Kerala floods may nip kurinji blooming in the bud, forest dept denies any animal casualty
With Kerala’s flood-ravaged Idukki having five wildlife parks, nature-lovers are concerned about the safety of animals but forest officials denied reports of any wildlife casualty in the hilly district. ‘Neela kurinji’ lovers are however gloomy, for the catastrophe struck at a time when the rare spectacle of the flower’s blooming was about to unfold.
“No loss of wildlife has been reported so far. Animals are acquainted with such conditions and they do have natural protection to deal with such situations. But we can say that these situations put extra pressure on them,” said state’s principal conservator of forests PK Kesavan.
Saying many landslides happen in the periphery, not in deep forests, he also termed as “misleading” a video doing rounds on social media depicting the plight of a deer herd facing surging flood waters in Wayanad.
“Black bucks were shown in the video. But in Kerala we don’t have that species of deer. It is a misleading video intended to create a scare,” said Kesavan, adding personnel are keeping a strict vigil in forests.
Idukki, nestled in southern part of Western Ghat mountain ranges, hosts the Periyar Tiger Reserve - which has 35 tigers as per the last census, the Shola National Park, the Chinnar Wildlife Sanctuary, the Kurinjimala Sanctuary and Eravikulam National Park, which is home to near-extinct Nilgiri tahr (ibex) as well as rare bird species like Malabar grey hornbill, Nilgiri pipit and Nilgiri wood pigeon.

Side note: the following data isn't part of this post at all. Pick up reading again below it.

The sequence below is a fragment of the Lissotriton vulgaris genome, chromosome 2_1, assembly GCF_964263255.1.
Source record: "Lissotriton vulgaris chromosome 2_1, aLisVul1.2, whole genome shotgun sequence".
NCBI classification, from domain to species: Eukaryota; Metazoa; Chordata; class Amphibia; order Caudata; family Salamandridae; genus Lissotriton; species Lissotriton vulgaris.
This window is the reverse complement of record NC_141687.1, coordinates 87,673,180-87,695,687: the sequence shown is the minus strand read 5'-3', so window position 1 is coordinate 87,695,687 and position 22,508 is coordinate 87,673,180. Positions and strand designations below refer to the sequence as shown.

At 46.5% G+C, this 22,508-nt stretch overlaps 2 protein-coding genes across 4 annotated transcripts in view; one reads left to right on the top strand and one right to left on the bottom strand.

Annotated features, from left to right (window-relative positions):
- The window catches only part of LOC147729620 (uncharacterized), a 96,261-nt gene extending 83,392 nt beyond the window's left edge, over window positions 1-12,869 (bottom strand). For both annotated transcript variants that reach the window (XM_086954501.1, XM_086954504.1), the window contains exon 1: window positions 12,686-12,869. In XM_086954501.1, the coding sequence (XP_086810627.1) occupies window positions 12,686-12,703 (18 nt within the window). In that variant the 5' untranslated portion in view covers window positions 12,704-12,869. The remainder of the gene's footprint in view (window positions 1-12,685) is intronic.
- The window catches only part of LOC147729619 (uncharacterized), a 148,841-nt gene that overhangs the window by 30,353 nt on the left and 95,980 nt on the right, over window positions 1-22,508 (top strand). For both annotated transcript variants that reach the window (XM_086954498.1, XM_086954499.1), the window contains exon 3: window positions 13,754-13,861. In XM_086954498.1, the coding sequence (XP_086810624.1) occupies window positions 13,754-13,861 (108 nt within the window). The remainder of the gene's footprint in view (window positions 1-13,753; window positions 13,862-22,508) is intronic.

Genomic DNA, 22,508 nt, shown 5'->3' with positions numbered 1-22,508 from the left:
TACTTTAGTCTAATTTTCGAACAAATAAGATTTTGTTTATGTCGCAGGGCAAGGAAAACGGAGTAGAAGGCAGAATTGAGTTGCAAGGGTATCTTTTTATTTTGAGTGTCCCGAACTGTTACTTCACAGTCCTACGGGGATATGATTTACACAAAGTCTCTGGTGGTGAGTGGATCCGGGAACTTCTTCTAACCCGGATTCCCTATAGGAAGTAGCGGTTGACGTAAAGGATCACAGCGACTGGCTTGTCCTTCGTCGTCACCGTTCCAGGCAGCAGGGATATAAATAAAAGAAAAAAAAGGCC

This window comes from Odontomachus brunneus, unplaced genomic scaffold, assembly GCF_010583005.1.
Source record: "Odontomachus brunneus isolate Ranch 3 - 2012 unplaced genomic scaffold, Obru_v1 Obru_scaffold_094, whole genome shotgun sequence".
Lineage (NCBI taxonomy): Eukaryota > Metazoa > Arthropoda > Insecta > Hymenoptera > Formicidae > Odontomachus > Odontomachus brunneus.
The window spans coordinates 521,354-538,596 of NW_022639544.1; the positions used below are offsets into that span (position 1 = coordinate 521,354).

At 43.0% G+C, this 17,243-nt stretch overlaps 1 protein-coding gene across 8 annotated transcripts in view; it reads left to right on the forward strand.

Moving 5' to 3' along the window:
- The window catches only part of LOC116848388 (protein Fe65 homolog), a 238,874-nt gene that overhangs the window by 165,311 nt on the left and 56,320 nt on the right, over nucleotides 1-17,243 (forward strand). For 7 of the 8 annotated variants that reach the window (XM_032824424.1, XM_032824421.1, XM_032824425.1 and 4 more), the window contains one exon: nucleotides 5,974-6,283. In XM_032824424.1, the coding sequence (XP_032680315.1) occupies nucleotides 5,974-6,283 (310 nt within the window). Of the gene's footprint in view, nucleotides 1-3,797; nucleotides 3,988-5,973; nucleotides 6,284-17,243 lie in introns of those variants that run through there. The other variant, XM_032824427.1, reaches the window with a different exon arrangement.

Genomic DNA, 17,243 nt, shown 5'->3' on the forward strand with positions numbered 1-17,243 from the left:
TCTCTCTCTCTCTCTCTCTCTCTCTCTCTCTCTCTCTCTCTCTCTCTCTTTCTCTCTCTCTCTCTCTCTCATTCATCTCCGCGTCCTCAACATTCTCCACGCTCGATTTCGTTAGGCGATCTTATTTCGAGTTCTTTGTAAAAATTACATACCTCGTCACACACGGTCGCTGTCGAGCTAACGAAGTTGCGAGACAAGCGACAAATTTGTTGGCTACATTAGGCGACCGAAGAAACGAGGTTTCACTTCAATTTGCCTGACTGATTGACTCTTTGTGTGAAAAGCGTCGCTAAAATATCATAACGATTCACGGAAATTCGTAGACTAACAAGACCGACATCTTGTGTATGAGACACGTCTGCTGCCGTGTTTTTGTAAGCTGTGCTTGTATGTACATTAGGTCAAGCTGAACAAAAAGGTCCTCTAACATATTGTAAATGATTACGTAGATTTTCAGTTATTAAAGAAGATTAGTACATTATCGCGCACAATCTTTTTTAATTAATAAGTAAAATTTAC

Kurinji lovers upset
Heavy rains have doused the spirits of ‘neela kurinji’ lovers and they fear large tracts of the plants could have been destroyed in the surging flood waters. Tourism officials who expected a windfall are also concerned.
The floods struck at a time when the neela kurinji (strobilanthes kunthiana) were set to bloom with clock-like precision after 12 years. When it bloomed last in 2006, the state tourism department claimed at least four lakh tourists swarmed the hill destination of Munnar, considered the best spot to watch the spectacle, and this time, it was expecting at least double that number.
“Wet conditions are a threat to kurinji because it needs good sun. Flash floods have affected plants in some areas. Still we expect widespread blooming by next month,” said G Rajkumar, an activist who has been working for the flower’s conservation for the past 40 years.
He attributed the present tragedy to human incursions and unnatural growth plans. “It is a lesson for all. Landslips and flash floods happened in areas that witnessed widespread human incursions. River should be allowed to run their natural course and it is time to rethink about management of dams,” he said.
For local people, kurinji is symbol of plenty and exuberance and for visitors, it is a visual feast. The flowers find abundant mention in both Tamil and Malayalam ballads and are also a favourite subject for modern writers. Tribal people often calculate their age with its blooming season.
Considering the ecological sensitivity of the area, the then VS Achuthanandan-led state government had declared a kurinji national park spread over an area of 32 sq km. His government also carried out a massive demolition drive against land encroachment in Munnar and surrounding areas but later this lost steam following stiff opposition from many, including his own party members.
Later governments scaled the area of the park, citing human settlements while land sharks exploited the situation to the hilt. The result is that the misty getaway of Munnar has turned into a concrete jungle and landslides are common at many places.